In an underwater excavation, archaeologists found a rare engraved Roman gemstone in the village Lio Piccolo, just north of Venice, Italy, Italy 24 Press News reported last week.
The cut agate gem is engraved with a mythological figure and is being considered an unusual artifact, particularly in an underwater environment. The quality of the jewelry indicates that wealthy Romans might have visited the area.
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“In a lagoon environment it is a rather rare find, to date we have news of two other precious gems found in Torcello and at Barena del Vigno,” said Carlo Beltrame, who led the excavation alongside Elisa Costa, from the Ca’ Foscari University of Venice, in a statement.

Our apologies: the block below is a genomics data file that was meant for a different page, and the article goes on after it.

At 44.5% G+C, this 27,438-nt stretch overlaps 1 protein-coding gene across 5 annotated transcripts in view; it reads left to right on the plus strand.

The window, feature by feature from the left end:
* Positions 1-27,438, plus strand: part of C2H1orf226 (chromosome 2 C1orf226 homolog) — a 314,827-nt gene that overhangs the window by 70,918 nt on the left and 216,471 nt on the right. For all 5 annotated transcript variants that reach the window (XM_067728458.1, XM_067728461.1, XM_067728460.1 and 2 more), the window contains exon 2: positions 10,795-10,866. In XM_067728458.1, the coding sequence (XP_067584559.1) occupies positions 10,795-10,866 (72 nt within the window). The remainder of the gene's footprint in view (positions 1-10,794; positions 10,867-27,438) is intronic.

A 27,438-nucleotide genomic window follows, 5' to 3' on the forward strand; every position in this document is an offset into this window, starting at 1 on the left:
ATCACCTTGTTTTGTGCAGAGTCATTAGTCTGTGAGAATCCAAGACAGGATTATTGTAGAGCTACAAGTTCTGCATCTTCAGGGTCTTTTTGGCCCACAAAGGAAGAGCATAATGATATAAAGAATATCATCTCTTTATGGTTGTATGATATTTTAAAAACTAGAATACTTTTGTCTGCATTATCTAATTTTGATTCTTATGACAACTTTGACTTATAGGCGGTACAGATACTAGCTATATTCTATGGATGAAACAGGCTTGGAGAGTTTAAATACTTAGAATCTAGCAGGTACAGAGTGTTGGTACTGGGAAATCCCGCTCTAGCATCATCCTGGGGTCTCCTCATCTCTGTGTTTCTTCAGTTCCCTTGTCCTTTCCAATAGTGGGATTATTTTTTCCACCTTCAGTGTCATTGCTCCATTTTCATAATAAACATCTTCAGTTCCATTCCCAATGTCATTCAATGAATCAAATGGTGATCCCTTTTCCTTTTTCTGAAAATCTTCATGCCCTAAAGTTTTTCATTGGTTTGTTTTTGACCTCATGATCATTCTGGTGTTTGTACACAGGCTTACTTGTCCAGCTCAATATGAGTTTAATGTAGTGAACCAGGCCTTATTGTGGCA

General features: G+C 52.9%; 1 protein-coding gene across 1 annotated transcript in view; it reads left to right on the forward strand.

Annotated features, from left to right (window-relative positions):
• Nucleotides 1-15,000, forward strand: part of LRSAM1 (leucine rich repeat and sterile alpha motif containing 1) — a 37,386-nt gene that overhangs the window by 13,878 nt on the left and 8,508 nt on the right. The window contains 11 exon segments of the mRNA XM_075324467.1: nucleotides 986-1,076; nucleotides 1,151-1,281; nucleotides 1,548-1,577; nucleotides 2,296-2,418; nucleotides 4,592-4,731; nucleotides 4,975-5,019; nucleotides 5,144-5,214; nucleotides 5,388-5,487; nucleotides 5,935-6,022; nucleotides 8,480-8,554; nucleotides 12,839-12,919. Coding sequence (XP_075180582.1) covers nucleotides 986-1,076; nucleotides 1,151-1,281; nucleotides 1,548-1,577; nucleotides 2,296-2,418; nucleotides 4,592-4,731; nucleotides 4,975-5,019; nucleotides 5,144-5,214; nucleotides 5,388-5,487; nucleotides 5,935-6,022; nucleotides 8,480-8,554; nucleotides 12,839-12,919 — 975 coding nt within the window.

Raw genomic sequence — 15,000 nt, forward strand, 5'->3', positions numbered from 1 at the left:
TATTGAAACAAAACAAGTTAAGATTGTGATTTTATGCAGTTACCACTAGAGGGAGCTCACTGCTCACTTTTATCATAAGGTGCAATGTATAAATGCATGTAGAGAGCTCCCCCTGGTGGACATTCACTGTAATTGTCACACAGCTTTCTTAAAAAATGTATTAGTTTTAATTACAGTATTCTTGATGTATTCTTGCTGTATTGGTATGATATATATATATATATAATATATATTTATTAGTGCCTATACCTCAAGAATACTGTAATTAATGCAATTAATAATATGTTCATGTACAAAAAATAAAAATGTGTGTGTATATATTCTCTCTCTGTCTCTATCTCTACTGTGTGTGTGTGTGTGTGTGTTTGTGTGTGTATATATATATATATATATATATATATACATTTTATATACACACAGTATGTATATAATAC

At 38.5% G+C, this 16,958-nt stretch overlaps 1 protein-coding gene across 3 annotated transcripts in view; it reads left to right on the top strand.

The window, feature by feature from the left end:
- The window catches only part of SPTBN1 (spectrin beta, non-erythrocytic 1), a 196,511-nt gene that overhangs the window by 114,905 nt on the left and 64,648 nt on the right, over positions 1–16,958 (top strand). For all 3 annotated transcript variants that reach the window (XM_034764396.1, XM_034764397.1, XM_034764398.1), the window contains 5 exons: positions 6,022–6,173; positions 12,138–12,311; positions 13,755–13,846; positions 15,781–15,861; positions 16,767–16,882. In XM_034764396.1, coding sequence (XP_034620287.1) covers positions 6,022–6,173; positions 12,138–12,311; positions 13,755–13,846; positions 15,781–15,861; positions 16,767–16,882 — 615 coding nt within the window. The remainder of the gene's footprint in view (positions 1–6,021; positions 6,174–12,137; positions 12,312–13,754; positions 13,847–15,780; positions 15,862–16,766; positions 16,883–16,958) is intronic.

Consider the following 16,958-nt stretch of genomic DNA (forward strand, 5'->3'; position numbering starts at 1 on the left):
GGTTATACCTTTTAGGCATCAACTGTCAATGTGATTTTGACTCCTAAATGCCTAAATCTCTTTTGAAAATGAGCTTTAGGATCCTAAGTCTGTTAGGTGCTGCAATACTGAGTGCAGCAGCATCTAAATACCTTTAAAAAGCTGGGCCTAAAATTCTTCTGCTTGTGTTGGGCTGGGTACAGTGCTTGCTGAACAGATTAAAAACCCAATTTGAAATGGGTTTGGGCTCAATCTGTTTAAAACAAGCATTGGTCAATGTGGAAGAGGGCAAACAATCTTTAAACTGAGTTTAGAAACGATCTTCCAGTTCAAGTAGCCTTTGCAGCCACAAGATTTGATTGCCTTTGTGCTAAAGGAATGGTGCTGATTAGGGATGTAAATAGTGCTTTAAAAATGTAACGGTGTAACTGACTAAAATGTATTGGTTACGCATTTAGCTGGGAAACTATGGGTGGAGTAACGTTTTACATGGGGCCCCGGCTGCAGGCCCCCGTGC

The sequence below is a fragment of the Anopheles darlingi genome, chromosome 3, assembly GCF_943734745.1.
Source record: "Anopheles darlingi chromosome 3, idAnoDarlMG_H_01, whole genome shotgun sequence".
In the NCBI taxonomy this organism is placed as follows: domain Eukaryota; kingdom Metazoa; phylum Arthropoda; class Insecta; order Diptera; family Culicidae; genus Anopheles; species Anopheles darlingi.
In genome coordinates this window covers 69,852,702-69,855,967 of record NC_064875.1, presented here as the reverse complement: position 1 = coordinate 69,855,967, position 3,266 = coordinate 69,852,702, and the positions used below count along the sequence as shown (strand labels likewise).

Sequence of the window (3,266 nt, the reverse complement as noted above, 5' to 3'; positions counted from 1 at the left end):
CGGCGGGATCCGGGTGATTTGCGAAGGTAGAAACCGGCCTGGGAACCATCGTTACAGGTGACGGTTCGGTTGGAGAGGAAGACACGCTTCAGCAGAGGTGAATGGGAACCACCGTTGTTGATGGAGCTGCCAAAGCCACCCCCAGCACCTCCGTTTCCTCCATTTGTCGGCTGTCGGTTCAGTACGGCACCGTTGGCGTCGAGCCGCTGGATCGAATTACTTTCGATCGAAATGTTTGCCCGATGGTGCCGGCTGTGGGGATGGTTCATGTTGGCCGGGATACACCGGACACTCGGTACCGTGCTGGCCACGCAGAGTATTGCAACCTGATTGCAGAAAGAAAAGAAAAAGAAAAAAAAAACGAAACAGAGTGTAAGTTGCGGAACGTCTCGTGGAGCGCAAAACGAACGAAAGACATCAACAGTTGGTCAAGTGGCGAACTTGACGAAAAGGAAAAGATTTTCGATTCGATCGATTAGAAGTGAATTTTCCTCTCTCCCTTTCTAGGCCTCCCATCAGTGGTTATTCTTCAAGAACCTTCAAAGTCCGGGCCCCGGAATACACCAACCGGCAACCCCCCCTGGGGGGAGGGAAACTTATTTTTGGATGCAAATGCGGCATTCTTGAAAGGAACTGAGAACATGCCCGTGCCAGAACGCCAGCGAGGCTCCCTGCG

Just like present-day Italians, ancient Romans used Lio Piccolo for fishing.
A structure with a brick base and oak walls, dating back to the 1st and 2nd century CE, sits 11 feet below the water’s surface. Initially, researchers believed it was used for the conservation and farming of oysters, but they later determined that it served as a holding tank for oysters ahead of consumption.
“Alongside this system there is a brick paving laid on poles, many fragments of valuable frescoes and some fragments of black and white mosaic which, in the 1980s, prompted the discoverer of this site, the amateur archaeologist Ernesto Canal, to interpret it as a prestigious villa,” Beltrame said. “The basin and the floor plans offer a precious marker, because they are well dated, for the study of the variations of the sea and of the local subsidence.”